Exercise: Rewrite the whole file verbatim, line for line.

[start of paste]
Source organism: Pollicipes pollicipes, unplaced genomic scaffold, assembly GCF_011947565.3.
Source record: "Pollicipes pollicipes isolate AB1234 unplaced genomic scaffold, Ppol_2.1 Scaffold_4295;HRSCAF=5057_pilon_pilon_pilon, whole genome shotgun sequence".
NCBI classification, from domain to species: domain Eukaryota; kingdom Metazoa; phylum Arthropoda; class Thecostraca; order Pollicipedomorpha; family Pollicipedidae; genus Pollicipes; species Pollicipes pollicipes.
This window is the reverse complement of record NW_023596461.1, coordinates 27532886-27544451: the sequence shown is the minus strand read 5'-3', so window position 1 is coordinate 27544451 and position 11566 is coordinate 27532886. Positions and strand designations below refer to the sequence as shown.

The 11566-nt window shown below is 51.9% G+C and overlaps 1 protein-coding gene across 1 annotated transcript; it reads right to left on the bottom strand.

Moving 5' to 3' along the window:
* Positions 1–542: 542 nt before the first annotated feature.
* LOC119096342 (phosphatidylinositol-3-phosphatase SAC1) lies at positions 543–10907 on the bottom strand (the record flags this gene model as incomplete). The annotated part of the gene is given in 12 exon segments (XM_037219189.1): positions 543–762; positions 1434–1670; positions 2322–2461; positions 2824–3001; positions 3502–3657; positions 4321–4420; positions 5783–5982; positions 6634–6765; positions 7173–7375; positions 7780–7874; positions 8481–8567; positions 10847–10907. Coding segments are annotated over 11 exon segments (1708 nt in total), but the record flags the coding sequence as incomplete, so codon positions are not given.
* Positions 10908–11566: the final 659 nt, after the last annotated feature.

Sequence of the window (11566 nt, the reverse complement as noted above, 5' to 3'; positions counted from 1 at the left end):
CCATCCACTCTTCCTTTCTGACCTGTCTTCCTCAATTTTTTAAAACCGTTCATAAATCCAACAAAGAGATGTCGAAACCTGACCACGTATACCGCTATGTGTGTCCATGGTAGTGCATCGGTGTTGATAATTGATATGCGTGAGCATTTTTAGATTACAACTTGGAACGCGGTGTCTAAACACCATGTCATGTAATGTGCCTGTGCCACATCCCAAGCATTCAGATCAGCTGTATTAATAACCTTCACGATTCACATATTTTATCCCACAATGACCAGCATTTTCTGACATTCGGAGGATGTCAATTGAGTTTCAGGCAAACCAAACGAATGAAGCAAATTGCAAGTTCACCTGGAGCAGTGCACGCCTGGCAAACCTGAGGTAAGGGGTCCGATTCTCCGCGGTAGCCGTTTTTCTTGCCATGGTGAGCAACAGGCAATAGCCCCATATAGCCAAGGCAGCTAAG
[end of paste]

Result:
Source organism: Pollicipes pollicipes, unplaced genomic scaffold, assembly GCF_011947565.3.
Source record: "Pollicipes pollicipes isolate AB1234 unplaced genomic scaffold, Ppol_2.1 Scaffold_4295;HRSCAF=5057_pilon_pilon_pilon, whole genome shotgun sequence".
NCBI classification, from domain to species: domain Eukaryota; kingdom Metazoa; phylum Arthropoda; class Thecostraca; order Pollicipedomorpha; family Pollicipedidae; genus Pollicipes; species Pollicipes pollicipes.
This window is the reverse complement of record NW_023596461.1, coordinates 27532886-27544451: the sequence shown is the minus strand read 5'-3', so window position 1 is coordinate 27544451 and position 11566 is coordinate 27532886. Positions and strand designations below refer to the sequence as shown.

The 11566-nt window shown below is 51.9% G+C and overlaps 1 protein-coding gene across 1 annotated transcript; it reads right to left on the bottom strand.

Moving 5' to 3' along the window:
* Positions 1–542: 542 nt before the first annotated feature.
* LOC119096342 (phosphatidylinositol-3-phosphatase SAC1) lies at positions 543–10907 on the bottom strand (the record flags this gene model as incomplete). The annotated part of the gene is given in 12 exon segments (XM_037219189.1): positions 543–762; positions 1434–1670; positions 2322–2461; positions 2824–3001; positions 3502–3657; positions 4321–4420; positions 5783–5982; positions 6634–6765; positions 7173–7375; positions 7780–7874; positions 8481–8567; positions 10847–10907. Coding segments are annotated over 11 exon segments (1708 nt in total), but the record flags the coding sequence as incomplete, so codon positions are not given.
* Positions 10908–11566: the final 659 nt, after the last annotated feature.

Sequence of the window (11566 nt, the reverse complement as noted above, 5' to 3'; positions counted from 1 at the left end):
CCATCCACTCTTCCTTTCTGACCTGTCTTCCTCAATTTTTTAAAACCGTTCATAAATCCAACAAAGAGATGTCGAAACCTGACCACGTATACCGCTATGTGTGTCCATGGTAGTGCATCGGTGTTGATAATTGATATGCGTGAGCATTTTTAGATTACAACTTGGAACGCGGTGTCTAAACACCATGTCATGTAATGTGCCTGTGCCACATCCCAAGCATTCAGATCAGCTGTATTAATAACCTTCACGATTCACATATTTTATCCCACAATGACCAGCATTTTCTGACATTCGGAGGATGTCAATTGAGTTTCAGGCAAACCAAACGAATGAAGCAAATTGCAAGTTCACCTGGAGCAGTGCACGCCTGGCAAACCTGAGGTAAGGGGTCCGATTCTCCGCGGTAGCCGTTTTTCTTGCCATGGTGAGCAACAGGCAATAGCCCCATATAGCCAAGGCAGCTAAG